Middle-earth Enterprises is very careful with the license, and they delineate quite clearly what each company doing business with them can and cannot do.

For example, Games Workshop is the company that holds the rights to gaming miniatures for LotR and Hobbit. Because of this, Sophisticated games can't produce miniatures for the RPG, even if they and Free League wanted to.

Same with the Legendarium. Sophisticated Games can only use material from LotR and Hobbit. Anything and everything else is off limits.

For example, Aüle couldn't be mentionned by name in TOR, because that name only appears in works other than LotR and Hobbit.

So TOR can only be placed, chronologically, between the beginnning of Hobbit and LotR's end, outside of details mentionned in LotR appendices. For example, they can refer to Aragorn's time as Thorongil because it is mentionned in the Appendices. And they did in 1st edition, in the Rohan source book.
 


ctorus

Villager
There are two licensees for Tolkien Legendarium.

Middle-earth Enterprises own the rights to Lord of the Rings (including the appendices, very important!) and The Hobbit. Everything else in the Legendarium is owned by the Tolkien Estate (controlled by Christopher Tolkien's descendants).

The Amazon series license comes from the Tolkien Estate. They can use everything from the Legendarium except LotR and Hobbit.

The One Ring was produced by Sophisticated Games and published by C7 during the 1st edition of the game.

There was a decision about a year ago from C7 and Sophisticated Games to go their separate ways. No one really knows the reason, so I'm not going to speculate as to why that happened.

So Sophisticated Games went and got another publisher for the 2nd edition. Enters Free League.

Middle-earth Enterprises is very careful with the license, and they delineate quite clearly what each company doing business with them can and cannot do.

For example, Games Workshop is the company that holds the rights to gaming miniatures for LotR and Hobbit. Because of this, Sophisticated games can't produce miniatures for the RPG, even if they and Free League wanted to.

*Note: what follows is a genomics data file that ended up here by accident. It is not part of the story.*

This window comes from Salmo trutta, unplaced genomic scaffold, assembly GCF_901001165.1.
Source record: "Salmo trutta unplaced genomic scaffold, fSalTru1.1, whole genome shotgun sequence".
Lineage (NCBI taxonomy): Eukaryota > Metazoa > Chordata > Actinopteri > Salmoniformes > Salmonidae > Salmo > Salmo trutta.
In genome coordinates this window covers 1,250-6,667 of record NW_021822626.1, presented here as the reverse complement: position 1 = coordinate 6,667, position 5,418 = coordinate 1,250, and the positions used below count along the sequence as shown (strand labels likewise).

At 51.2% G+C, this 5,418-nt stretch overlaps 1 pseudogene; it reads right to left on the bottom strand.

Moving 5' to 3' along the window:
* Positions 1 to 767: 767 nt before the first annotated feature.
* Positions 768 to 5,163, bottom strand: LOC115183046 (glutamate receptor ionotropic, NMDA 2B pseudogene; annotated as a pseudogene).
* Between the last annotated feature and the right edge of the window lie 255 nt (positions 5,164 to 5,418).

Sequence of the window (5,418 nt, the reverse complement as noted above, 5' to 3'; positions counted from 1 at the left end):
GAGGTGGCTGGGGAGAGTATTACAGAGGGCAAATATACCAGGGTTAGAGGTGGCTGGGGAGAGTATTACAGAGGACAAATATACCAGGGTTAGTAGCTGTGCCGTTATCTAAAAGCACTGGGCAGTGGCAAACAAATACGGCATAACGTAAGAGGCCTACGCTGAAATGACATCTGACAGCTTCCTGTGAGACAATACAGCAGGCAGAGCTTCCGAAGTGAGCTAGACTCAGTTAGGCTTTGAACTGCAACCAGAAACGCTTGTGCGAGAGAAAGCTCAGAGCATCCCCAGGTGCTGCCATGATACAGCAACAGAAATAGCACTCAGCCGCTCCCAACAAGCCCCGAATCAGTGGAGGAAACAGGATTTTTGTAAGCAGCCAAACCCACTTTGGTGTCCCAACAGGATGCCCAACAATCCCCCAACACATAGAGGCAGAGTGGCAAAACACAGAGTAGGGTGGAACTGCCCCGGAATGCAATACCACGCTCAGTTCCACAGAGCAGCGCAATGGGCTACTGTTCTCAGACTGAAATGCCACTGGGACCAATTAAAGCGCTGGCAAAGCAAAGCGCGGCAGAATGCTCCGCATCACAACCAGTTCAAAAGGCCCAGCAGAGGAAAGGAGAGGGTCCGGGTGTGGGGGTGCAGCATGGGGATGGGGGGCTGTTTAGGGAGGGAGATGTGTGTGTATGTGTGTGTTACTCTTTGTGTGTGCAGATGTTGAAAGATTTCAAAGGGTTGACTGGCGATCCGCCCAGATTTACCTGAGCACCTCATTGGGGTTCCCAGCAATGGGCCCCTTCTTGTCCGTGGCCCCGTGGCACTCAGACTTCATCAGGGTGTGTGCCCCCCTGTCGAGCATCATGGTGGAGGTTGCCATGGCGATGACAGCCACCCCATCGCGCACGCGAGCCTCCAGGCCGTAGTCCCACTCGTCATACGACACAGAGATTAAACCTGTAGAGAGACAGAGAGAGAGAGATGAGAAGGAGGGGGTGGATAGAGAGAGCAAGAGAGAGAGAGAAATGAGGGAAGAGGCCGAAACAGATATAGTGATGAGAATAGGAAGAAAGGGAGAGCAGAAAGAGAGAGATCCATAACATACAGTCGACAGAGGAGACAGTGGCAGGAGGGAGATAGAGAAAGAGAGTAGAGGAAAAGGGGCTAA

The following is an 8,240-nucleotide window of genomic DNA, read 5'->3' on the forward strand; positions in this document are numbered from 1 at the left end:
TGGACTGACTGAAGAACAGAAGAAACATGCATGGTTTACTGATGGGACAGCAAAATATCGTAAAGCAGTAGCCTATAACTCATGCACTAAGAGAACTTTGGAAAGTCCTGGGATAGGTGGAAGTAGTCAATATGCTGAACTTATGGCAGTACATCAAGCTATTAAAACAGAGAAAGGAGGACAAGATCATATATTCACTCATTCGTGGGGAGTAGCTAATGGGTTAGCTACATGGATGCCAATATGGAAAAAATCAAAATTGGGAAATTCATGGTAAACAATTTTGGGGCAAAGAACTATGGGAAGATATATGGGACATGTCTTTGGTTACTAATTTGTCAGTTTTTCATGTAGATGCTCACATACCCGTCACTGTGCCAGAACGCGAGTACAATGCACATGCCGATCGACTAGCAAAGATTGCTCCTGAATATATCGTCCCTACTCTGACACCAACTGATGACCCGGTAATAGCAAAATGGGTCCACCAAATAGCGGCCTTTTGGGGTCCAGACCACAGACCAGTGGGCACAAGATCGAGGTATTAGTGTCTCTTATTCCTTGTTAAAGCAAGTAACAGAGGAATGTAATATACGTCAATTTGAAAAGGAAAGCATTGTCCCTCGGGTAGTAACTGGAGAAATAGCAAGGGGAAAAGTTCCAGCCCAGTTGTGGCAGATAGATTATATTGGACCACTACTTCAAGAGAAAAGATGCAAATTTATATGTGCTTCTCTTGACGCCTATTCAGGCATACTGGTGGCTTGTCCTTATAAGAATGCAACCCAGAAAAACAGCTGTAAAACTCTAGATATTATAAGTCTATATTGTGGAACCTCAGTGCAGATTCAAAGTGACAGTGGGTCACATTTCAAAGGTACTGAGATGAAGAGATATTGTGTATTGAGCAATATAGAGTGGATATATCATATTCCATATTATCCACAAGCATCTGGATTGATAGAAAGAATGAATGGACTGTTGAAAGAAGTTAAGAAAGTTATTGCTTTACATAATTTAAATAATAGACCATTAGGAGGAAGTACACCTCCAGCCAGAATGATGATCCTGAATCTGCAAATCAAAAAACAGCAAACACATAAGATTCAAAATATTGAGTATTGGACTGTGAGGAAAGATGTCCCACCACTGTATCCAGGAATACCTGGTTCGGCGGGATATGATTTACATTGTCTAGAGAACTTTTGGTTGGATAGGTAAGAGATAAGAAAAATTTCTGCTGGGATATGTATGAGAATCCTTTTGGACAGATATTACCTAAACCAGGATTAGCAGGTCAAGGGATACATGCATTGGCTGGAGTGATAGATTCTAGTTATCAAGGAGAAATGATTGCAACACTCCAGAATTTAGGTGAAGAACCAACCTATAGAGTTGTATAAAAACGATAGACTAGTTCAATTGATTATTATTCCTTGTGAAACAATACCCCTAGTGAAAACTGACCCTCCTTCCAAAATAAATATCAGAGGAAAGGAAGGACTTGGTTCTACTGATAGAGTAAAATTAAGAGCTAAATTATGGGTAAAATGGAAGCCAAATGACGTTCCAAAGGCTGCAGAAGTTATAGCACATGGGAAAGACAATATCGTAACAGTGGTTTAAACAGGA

Same with the Legendarium. Sophisticated Games can only use material from LotR and Hobbit. Anything and everything else is off limits.

For example, Aüle couldn't be mentionned by name in TOR, because that name only appears in works other than LotR and Hobbit.

So TOR can only be placed, chronologically, between the beginnning of Hobbit and LotR's end, outside of details mentionned in LotR appendices. For example, they can refer to Aragorn's time as Thorongil because it is mentionned in the Appendices. And they did in 1st edition, in the Rohan source book.
Since the Appendices cover much of what we know about the TA, particularly the story of the Realms in Exile, I don't think that restriction would preclude a setting in the mid TA: an exciting time when the declining Arnorian successor states were warring with each other and with Angmar, and a prosperous Gondor faced external threats from the East and South and corruption within. But perhaps the licence has further restrictions, and/or they have assumed that most players want to play in the time of Bilbo and Aragorn.

But anyway the game is what it is. Glad to see it do well and I love the look of it; hopefully this hastens the arrival of their 5e version. Not that I'm a huge 5e fan, but it's a more malleable system and doesn't force me to run a particular kind of game, which is how I felt about TOR.
 

Dire Bare

Legend
Supporter
There are two licensees for Tolkien Legendarium.

Middle-earth Enterprises own the rights to Lord of the Rings (including the appendices, very important!) and The Hobbit. Everything else in the Legendarium is owned by the Tolkien Estate (controlled by Christopher Tolkien's descendants).

The Amazon series license comes from the Tolkien Estate. They can use everything from the Legendarium except LotR and Hobbit.

The One Ring was produced by Sophisticated Games and published by C7 during the 1st edition of the game.

There was a decision about a year ago from C7 and Sophisticated Games to go their separate ways. No one really knows the reason, so I'm not going to speculate as to why that happened.

So Sophisticated Games went and got another publisher for the 2nd edition. Enters Free League.

Middle-earth Enterprises is very careful with the license, and they delineate quite clearly what each company doing business with them can and cannot do.